“Qualchan came to see me at 9 o’clock, and at 9:15 he was hung.”
It was this morning in 1858 that the gaily dressed Yakama Indian guerrilla Qualchan turned himself in to his Anglo hunter, and was promptly put to death.
Wright was prosecuting the Yakima War in the Pacific Northwest — another characteristic Indian conflict featuring a formerly remote tribe suddenly cursed with valuable land by the discovery of gold.
Qualchan (sometimes “Qualchen”, “Qual-Chen”, or “Qualchien”) was among the Yakima chieftains resisting “encouragement” to give up that part of their territory most desirable to white settlers, and eventually, Qualchan killed encroaching white miners and made himself an outlaw.
For more than two years, the army hunted Qualchan in vain as he harried white settlers around Washington — or, as Wright put it,
Qual-Chen … has been actively engaged in all the murders, robberies, and attacks upon the white people since 1855, both east and west of the Cascade Mountains … committing assaults on our people whenever the opportunity offered.
Late in the game, the American military had been reduced to a Bushian with-us-or-against-us posture:
Kamiakin and Qualchan, cannot longer be permitted to remain at large or in the country, they must be surrendered or driven away, and no accommodation should be made with any who will harbor them; let all know that asylum given to either of these troublesome Indians, will be considered in future as evidence of a hostile intention on the part of the tribe.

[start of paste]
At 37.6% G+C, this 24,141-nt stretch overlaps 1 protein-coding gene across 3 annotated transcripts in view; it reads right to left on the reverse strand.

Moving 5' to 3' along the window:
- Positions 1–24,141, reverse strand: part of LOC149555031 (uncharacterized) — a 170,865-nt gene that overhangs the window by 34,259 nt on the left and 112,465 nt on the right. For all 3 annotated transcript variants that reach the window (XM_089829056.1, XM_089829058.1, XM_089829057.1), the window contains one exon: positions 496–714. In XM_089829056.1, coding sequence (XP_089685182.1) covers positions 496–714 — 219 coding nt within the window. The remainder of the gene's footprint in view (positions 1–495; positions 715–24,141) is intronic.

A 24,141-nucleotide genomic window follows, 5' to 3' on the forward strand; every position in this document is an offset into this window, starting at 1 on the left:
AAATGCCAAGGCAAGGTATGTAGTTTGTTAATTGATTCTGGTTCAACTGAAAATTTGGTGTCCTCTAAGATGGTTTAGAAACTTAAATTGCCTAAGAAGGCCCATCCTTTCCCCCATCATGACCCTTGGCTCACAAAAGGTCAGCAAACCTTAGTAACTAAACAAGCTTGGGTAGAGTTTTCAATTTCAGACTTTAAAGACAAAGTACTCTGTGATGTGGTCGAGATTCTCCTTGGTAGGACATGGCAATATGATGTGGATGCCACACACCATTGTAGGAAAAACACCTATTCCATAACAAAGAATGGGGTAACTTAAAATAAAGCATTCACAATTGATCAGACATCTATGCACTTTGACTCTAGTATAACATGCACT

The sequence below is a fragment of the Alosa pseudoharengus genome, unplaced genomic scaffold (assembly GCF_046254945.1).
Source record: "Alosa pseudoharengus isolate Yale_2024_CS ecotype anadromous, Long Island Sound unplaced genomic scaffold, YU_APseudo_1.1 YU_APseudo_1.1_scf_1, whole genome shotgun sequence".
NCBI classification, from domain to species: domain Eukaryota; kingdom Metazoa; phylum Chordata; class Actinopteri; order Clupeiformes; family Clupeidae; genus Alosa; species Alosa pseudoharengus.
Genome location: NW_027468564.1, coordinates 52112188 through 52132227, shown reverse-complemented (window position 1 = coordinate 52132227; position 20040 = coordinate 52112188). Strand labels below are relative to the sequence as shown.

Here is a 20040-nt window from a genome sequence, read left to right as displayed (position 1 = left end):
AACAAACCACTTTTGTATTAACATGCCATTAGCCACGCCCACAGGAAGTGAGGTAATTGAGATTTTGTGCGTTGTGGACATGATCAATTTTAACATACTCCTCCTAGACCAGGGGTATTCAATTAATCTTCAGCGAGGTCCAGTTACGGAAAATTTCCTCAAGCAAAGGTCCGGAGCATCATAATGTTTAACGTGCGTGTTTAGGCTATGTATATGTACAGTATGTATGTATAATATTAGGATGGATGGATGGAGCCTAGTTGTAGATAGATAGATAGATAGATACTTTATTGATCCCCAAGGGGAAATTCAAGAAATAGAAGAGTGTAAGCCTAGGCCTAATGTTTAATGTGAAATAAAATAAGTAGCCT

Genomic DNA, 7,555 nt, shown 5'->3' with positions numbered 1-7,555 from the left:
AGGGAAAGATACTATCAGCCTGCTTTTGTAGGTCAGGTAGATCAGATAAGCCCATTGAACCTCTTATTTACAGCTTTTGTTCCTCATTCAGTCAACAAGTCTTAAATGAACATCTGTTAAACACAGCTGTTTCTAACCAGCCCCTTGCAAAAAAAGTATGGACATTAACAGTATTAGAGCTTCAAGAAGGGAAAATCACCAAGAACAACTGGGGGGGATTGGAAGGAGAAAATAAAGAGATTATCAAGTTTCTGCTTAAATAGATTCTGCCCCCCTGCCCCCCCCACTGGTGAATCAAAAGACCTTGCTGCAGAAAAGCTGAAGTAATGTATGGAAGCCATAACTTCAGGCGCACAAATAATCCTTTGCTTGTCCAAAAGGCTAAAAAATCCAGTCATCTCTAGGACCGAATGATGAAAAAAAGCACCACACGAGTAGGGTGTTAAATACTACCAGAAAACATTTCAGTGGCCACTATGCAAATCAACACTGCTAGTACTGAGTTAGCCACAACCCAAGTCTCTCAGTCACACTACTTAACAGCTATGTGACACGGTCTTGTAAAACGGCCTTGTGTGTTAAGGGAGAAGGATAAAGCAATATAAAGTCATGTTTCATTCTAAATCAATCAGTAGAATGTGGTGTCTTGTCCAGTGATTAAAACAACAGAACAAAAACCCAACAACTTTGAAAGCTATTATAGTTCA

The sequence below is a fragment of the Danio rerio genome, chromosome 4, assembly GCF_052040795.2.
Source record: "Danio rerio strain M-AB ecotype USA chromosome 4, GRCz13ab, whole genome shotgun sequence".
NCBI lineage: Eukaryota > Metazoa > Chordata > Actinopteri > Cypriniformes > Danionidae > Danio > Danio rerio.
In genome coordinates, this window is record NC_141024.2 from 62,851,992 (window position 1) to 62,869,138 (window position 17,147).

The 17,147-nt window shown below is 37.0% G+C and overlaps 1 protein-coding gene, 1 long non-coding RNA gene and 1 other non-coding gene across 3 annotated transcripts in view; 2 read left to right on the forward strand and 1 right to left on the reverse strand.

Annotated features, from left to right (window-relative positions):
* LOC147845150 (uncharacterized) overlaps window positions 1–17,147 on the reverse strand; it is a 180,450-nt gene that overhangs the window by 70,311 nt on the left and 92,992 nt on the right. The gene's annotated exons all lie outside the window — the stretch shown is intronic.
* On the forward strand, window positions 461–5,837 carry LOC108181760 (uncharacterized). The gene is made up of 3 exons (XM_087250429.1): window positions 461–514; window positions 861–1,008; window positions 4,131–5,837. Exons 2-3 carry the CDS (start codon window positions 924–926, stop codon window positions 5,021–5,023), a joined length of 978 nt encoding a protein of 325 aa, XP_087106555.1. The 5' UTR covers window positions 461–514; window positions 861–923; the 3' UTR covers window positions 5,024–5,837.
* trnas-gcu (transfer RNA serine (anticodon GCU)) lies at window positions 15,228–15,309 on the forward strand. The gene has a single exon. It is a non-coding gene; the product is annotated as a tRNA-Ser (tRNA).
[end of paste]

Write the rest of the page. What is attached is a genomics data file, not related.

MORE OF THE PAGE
The expedient that induced this potent commando to throw his own life away was the capture of Qualchan’s father, Owhi, rather dishonorably effected on an invitation to parley, then parlayed into a threat to execute the hostage lest the wanted Yakima produce himself.
“I thought then the worst that could happen would be a few months’ imprisonment,” remembered Qualchan’s wife (who was also present). “You may imagine my terror and consternation when I saw that they were making preparations to hang my husband. I first thought it was a huge joke, but when I saw the deliberateness of their preparations, the fullness of their treachery and cowardice became apparent.”
And since the U.S. was maintaining that draconian view of Qualchan’s collaborators, Wright followed up his triumph with summary hangings over the next several days of several more Palouse. By the month’s end, he was prepared to declare the Indians “entirely subdued.”
Wright’s rough peace caused the nearby creek in eastern Washington to be christened “Hangman’s Creek”, though there’s been a tendency to steer away from that frightful name in recent times. But what better way to honor an indigenous foe of colonial land conquest than by naming a golf course for him?